Read more at CNN. Scott Meslow

4:16 p.m.

Working for Infowars' Alex Jones is about as nutty an experience as you'd expect, according to one former employee.

Josh Owens, an ex-video editor for Infowars, has written a piece in The New York Times Magazine describing bizarre behind-the-scenes details about working for the fringe conspiracy theorist, such as that Jones allegedly once dumped a bag containing an employee's pet fish in the trash, "wildly" stabbed a moldy water cooler, ripped blinds off the wall, yelled at employees to hit him, regularly removed his shirt, and "threatened to send out a memo banning laughter in the office," with his reasoning apparently being that "we're at war."

Owens also describes an incident in which Jones allegedly took employees to a private ranch in Texas to shoot guns and "after eating a few handfuls of jalapeño chips, he picked up an AR-15 and accidentally fired it in my direction." A bullet "hit the ground about 10 feet away from me," Owens says, prompting one employee to go off on Jones, who "claimed he had intentionally fired the gun as a joke — as if this were any better."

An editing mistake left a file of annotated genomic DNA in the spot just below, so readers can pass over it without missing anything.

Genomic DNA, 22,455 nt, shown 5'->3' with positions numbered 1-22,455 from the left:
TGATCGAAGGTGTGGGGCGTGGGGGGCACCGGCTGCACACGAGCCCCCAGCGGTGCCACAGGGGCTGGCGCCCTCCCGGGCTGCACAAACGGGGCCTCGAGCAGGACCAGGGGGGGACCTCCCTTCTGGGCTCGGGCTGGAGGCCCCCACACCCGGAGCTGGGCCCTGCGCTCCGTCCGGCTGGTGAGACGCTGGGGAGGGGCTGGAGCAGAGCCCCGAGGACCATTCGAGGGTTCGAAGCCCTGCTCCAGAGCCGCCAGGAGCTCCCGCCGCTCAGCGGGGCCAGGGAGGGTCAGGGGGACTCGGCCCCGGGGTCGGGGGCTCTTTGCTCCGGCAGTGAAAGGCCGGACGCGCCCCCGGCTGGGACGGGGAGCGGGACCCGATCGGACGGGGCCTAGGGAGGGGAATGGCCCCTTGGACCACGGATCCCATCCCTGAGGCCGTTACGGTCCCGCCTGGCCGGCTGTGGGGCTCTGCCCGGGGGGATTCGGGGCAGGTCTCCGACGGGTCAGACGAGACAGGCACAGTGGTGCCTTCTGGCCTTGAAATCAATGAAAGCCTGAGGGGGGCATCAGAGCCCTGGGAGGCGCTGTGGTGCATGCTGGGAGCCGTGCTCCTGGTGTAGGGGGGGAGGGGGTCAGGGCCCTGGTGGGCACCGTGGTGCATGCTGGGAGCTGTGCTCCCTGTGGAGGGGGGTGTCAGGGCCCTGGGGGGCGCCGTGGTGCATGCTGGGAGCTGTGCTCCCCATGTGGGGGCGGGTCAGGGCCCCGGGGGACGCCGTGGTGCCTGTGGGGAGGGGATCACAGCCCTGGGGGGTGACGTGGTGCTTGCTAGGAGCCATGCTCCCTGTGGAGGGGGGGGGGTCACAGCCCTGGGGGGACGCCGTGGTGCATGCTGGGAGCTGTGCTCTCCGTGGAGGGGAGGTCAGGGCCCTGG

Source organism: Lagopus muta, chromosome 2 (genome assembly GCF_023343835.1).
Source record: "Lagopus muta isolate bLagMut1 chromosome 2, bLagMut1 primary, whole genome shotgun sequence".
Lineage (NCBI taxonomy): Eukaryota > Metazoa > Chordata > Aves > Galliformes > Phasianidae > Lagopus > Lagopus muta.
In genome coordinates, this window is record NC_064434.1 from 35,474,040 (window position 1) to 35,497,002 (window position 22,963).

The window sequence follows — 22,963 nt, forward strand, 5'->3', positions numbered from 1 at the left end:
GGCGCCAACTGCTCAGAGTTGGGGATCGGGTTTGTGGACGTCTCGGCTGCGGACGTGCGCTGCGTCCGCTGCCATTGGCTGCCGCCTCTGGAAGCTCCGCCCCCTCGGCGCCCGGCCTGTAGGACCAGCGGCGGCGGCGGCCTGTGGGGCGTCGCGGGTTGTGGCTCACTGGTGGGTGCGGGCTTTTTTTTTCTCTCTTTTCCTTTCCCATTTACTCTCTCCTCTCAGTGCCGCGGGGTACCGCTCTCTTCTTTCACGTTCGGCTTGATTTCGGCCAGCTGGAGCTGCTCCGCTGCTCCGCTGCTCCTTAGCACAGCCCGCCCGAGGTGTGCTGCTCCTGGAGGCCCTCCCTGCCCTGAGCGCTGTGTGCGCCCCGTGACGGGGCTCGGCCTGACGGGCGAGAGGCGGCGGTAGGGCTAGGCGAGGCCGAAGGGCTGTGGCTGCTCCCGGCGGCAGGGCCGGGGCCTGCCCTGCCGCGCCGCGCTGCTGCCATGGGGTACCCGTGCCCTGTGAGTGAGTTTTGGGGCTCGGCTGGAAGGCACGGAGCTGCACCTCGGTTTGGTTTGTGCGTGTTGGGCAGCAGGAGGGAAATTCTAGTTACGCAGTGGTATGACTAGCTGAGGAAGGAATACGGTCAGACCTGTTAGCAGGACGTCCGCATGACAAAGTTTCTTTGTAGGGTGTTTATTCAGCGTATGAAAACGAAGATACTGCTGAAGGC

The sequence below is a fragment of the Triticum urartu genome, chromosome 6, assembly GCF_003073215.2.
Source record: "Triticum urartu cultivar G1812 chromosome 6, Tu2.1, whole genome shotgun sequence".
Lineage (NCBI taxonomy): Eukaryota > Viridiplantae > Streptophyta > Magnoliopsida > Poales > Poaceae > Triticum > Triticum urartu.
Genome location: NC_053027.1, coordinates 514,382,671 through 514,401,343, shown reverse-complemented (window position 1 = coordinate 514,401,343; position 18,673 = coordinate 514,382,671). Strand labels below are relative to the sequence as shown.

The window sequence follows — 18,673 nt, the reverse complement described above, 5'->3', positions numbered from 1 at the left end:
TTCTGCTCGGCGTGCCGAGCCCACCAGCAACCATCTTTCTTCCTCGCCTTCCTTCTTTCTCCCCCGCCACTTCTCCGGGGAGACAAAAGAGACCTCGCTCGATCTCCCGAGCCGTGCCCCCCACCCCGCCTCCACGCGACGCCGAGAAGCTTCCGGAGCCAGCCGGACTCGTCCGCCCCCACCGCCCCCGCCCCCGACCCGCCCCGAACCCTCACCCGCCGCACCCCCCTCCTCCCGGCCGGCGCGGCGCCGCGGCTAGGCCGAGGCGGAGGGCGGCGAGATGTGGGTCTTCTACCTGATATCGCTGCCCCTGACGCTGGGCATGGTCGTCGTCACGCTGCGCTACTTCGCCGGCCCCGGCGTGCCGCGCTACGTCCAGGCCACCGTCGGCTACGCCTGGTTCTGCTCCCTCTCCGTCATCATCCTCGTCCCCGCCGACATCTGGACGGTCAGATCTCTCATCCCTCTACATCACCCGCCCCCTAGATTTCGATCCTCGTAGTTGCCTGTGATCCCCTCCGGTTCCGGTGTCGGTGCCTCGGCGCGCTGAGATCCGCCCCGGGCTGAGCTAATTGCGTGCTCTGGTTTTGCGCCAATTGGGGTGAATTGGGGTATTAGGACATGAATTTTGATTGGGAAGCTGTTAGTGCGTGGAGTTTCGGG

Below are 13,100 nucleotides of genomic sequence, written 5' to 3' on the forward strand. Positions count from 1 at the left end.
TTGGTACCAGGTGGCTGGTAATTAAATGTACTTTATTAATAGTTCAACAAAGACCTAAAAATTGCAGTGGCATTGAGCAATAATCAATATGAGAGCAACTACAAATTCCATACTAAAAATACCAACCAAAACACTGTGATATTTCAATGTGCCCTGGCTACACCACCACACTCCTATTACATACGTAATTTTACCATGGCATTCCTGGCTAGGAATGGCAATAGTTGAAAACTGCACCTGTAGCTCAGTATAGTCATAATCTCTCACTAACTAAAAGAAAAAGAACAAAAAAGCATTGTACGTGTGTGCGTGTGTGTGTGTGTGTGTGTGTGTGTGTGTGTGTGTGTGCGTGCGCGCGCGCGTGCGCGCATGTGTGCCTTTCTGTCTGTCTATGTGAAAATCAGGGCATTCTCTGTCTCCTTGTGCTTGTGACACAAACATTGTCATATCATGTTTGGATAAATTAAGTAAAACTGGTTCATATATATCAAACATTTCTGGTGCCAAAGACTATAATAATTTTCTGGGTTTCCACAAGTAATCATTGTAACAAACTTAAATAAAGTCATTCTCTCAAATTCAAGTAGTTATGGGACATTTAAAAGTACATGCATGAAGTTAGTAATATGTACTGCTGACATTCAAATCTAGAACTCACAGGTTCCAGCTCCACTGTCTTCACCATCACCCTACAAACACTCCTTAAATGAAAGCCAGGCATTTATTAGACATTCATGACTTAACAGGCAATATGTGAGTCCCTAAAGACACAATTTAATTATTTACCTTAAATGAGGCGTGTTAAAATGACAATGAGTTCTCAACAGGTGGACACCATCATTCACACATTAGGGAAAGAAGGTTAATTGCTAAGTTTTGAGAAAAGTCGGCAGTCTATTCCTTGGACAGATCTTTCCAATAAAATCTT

Throughout the piece, Owens expresses regret for working for Jones, especially because he recalls how doing so involved making up stories to fit Jones' narrative. "The information did not meet our expectations, so we made it up, preying on the vulnerable and feeding the prejudices and fears of Jones's audience," Owens writes, adding that "we ignored certain facts, fabricated others and took situations out of context to fit our narrative."

Jones responded to the piece by telling Mediaite it's "a compendium of lies, disinformation, and half-truths." Brendan Morrow

3:39 p.m.

The only thing standing between you and your Christmas presents could be President Trump's face.

Trump's 2020 campaign has rolled out its holiday gift collection featuring a literal "Trump train" carved from wood and a MAGA hat ornament. And before you hand them off to your loved ones, you can slap on some wrapping paper patterned with Trump in a Santa hat, available for just $30 a roll on the Trump campaign website.

If you're looking for something a little more subtle, there are two other wrapping papers without Trump's mug printed all over them. Oh, and speaking of mugs, there's a particularly interesting one of those as well. Kathryn Krawczyk

2:24 p.m.

Former Vice President Joe Biden issued yet another challenge to an IQ test or push-up contest.

But the challenge isn't to President Trump this time. It's not even to a Republican. It's to an 83-year-old man who showed up to a Biden town hall in Iowa and declared he was "too old" to be president.